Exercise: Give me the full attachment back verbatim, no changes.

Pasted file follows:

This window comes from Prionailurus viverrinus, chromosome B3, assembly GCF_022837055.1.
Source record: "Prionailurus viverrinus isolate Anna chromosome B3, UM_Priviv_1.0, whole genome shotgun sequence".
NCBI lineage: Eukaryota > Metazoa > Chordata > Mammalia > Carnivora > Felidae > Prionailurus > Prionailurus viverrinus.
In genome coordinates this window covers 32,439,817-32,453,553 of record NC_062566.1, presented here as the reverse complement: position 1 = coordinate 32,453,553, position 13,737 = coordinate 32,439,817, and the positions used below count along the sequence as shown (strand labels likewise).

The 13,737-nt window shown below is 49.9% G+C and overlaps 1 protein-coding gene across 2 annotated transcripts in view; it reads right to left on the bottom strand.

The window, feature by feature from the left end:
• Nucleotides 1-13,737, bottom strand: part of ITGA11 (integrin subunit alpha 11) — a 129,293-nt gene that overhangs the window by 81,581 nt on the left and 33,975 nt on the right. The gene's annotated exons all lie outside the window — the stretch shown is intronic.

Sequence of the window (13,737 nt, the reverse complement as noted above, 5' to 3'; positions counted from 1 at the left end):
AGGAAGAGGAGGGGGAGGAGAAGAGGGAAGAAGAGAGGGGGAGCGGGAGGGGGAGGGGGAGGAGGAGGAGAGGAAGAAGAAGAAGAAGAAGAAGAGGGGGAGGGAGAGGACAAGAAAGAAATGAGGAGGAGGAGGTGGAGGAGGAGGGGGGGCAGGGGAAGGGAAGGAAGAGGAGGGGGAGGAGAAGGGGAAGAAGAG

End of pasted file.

This window comes from Prionailurus viverrinus, chromosome B3, assembly GCF_022837055.1.
Source record: "Prionailurus viverrinus isolate Anna chromosome B3, UM_Priviv_1.0, whole genome shotgun sequence".
NCBI lineage: Eukaryota > Metazoa > Chordata > Mammalia > Carnivora > Felidae > Prionailurus > Prionailurus viverrinus.
In genome coordinates this window covers 32,439,817-32,453,553 of record NC_062566.1, presented here as the reverse complement: position 1 = coordinate 32,453,553, position 13,737 = coordinate 32,439,817, and the positions used below count along the sequence as shown (strand labels likewise).

The 13,737-nt window shown below is 49.9% G+C and overlaps 1 protein-coding gene across 2 annotated transcripts in view; it reads right to left on the bottom strand.

The window, feature by feature from the left end:
• Nucleotides 1-13,737, bottom strand: part of ITGA11 (integrin subunit alpha 11) — a 129,293-nt gene that overhangs the window by 81,581 nt on the left and 33,975 nt on the right. The gene's annotated exons all lie outside the window — the stretch shown is intronic.

Sequence of the window (13,737 nt, the reverse complement as noted above, 5' to 3'; positions counted from 1 at the left end):
AGGAAGAGGAGGGGGAGGAGAAGAGGGAAGAAGAGAGGGGGAGCGGGAGGGGGAGGGGGAGGAGGAGGAGAGGAAGAAGAAGAAGAAGAAGAAGAGGGGGAGGGAGAGGACAAGAAAGAAATGAGGAGGAGGAGGTGGAGGAGGAGGGGGGGCAGGGGAAGGGAAGGAAGAGGAGGGGGAGGAGAAGGGGAAGAAGAG